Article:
Saturday, 12 January 2013

I’m a moral monkey (and so can you!)

I really find it interesting to discuss morality and how it relates to atheism. It’s a really important topic to me because, after all, what’s the point of getting so wrapped up in talking about this stuff if there isn’t some purpose at the end of it all? If asking these questions doesn’t somehow improve humanity?

I do believe that a secular society is a happier, more equal and more just society, but before I go there, I think I should first try to demonstrate that atheists can make moral claims in the first place.

Most often, people who would disagree with my position will argue that, if there’s no God telling us what’s right and wrong, then how can we ever argue that one behaviour is better or worse than any other? Aren’t all things permissible? A rapist, for example, might argue it’s morally right for him to rape his victim. On what objective moral grounds can an atheist challenge him?

It’s true that, from a purely materialistic perspective, there are no intrinsically evil or forbidden acts; however, I also believe there are still things we should not do – namely, harming others. Murdering someone may not be intrinsically evil in the universal sense, but it’s still a bad thing to do. A contemporary comedian, Jim Jeffries, explains the atheist moral code very simply: “try not to be a dick.” Technically, the words he used are even more crass than that, but I’ll stick with that paraphrase for now.

The point here is that atheists tend to have a fairly simple starting point when determining what’s moral – don’t harm others. But how do I know that not harming others is “good?” Don’t I have to appeal to some external source to say that not causing harm is better than causing harm?

Not really. In fact, I think I’m even biologically programmed to be empathetic in this way, at least on some basic level. Though, even if this weren’t the case, I’d still be able to make rational arguments that being kind to others is better than being unkind. Turns out, having friends rather than enemies is pretty swell.

Still, back to the biological case I made: let’s take a look at modern primates for some examples of how this might look.

There was a study done some 11 years ago or so that looked at morality in Capuchin monkeys (TED talk: In this study, they had 2 Capuchins from the same social group, and the monkeys had to give the researcher a small pebble to receive food. There were two types of food, cucumber and grapes, with grapes being the preferred choice.

To one of the monkeys, the researcher provided cucumbers, to the other, grapes. At first, the cucumber was perfectly fine for the one monkey. But as soon as he realized the other was receiving grapes, he threw the cucumber back at the researcher, got angry, and generally raised hell – the researcher was being unfair, and the Capuchin monkey knew it.

But it went even further. In some of the trials, the monkey that received the grapes actually started refusing to accept the grape until the other monkey likewise received one -- a form of altruism and self-sacrifice. He, too, recognized that it was unfair for him to receive grapes, and the other only cucumber.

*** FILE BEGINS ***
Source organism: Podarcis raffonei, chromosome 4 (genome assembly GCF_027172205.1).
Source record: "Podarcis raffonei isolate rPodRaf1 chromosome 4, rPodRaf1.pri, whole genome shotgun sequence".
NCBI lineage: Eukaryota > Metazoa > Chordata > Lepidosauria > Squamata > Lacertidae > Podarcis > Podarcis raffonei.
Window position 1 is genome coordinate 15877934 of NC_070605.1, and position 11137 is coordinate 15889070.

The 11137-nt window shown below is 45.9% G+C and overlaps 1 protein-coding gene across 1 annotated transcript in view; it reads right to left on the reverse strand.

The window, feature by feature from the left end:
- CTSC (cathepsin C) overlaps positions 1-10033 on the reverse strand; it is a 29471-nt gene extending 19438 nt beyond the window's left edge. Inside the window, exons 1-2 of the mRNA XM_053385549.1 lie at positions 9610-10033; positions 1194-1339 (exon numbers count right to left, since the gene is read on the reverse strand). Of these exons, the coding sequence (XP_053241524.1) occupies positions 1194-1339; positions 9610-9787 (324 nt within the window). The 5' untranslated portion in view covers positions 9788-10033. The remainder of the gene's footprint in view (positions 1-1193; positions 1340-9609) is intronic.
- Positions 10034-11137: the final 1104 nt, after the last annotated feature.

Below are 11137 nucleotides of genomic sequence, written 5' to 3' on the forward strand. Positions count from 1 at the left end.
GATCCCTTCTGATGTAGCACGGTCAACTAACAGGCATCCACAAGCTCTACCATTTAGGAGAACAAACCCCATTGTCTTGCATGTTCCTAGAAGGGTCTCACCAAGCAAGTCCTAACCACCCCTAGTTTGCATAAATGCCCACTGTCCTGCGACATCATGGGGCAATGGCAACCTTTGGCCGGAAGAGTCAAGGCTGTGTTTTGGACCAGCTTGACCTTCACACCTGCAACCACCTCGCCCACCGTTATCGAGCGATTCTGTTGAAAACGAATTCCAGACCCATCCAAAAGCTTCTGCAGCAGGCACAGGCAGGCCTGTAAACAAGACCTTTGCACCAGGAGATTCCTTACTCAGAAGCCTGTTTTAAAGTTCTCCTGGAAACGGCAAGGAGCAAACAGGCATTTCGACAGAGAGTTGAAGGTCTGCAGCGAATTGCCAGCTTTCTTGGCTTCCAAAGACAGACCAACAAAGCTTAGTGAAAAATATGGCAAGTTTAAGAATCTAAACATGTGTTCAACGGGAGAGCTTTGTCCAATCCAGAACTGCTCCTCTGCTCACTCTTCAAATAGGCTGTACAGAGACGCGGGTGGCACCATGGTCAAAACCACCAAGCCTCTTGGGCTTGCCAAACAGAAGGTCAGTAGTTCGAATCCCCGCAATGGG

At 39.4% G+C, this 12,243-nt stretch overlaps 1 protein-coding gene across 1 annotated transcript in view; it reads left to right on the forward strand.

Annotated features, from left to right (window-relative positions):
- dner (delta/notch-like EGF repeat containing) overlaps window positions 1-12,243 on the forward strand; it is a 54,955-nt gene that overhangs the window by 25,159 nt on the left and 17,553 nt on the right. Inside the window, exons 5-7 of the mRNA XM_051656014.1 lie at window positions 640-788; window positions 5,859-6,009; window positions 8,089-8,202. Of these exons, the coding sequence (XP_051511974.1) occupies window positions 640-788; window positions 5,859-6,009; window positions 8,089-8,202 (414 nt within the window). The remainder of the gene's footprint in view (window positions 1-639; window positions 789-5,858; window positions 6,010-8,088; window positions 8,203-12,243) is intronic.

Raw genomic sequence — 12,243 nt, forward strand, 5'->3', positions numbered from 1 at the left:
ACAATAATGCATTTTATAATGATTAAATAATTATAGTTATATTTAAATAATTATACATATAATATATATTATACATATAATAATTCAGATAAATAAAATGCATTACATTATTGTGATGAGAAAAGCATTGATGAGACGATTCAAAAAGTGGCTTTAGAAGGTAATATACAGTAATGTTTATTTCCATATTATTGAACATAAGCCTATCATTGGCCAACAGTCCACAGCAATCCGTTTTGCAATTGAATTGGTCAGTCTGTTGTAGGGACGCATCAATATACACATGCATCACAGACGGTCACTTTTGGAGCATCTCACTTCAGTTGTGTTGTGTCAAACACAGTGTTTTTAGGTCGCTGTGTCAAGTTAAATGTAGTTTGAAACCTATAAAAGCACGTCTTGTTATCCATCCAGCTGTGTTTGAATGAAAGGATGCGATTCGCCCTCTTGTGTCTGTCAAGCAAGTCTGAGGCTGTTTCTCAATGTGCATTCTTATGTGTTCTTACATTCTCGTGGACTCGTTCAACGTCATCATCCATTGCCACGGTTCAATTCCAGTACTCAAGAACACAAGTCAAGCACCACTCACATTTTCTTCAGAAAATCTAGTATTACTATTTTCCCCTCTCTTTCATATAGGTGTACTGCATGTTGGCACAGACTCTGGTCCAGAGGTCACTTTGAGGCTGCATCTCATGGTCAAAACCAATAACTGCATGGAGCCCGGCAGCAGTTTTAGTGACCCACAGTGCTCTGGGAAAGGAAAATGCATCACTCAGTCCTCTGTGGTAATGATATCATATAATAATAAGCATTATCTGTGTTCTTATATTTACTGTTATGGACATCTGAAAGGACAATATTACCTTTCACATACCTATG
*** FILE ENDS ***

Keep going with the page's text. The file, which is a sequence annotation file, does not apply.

In the link I provide above, there’s some other examples of pro-social behaviour, teamwork, and morality at play demonstrated in the animal kingdom, and it’s not even just with chimps, but also elephants and other intelligent animals.

We already know (or at least, I think I can make this claim – let me know if you disagree!) that most moral claims are not monopolized by any particular religion. Across the globe, groups of people have independently come to the same conclusions: killing and stealing is bad; justice and fairness is good.

The Capuchin monkey trial goes even further and suggests that these kinds of moral beliefs are not even specific to humans. Rather, it occurs throughout the animal kingdom (though, of course, not in all species and not consistently – evolution creates a wealth of diversity, even in this regard)!

Therefore, I reflect on my natural tendency to be empathetic towards other people, and I set that as the foundation for the rest of my moral reasoning. Whenever I ask myself if something is “good” or “evil,” I will first ask, “Will this harm anyone? Will it benefit anyone?” And I try to determine what I will do from there.

I even use this starting point to reason through more complex issues, like whether we should tax wealthier people in order to support the less wealthy among us, whether a woman should have control over her reproductive rights, or what, exactly, constitutes rape and how precisely we should deal with that.

These issues are difficult, but we need to understand that, if we agree that the goal is to improve life for everyone, then we have a shared understanding of what the finish line should look like. And it’s simply a fact that both theists and atheists come to this same conclusion, regardless of the philosophical or logical underpinnings that each use to explain *why* being kind is better than being unkind.

Ultimately, I do believe that the secular moral framework can be explained in terms of evolutionary adaptations. But I also think it doesn’t really matter. Until anyone seriously argues that it’s better to be mean than nice, there’s really no further reason to discuss the question “why?” It’s a premise that almost all of us accept, whether it has its roots in God, evolution, or something else entirely.

What really matters to me is who, theists or atheists, are *actually* better at creating a kinder, fairer and more just world. Which belief-system naturally lends itself better to the kinds of things that we all agree are, in fact, “good.”

That’s the question that I personally care about, because it’s the one capable of creating real impact in the world.

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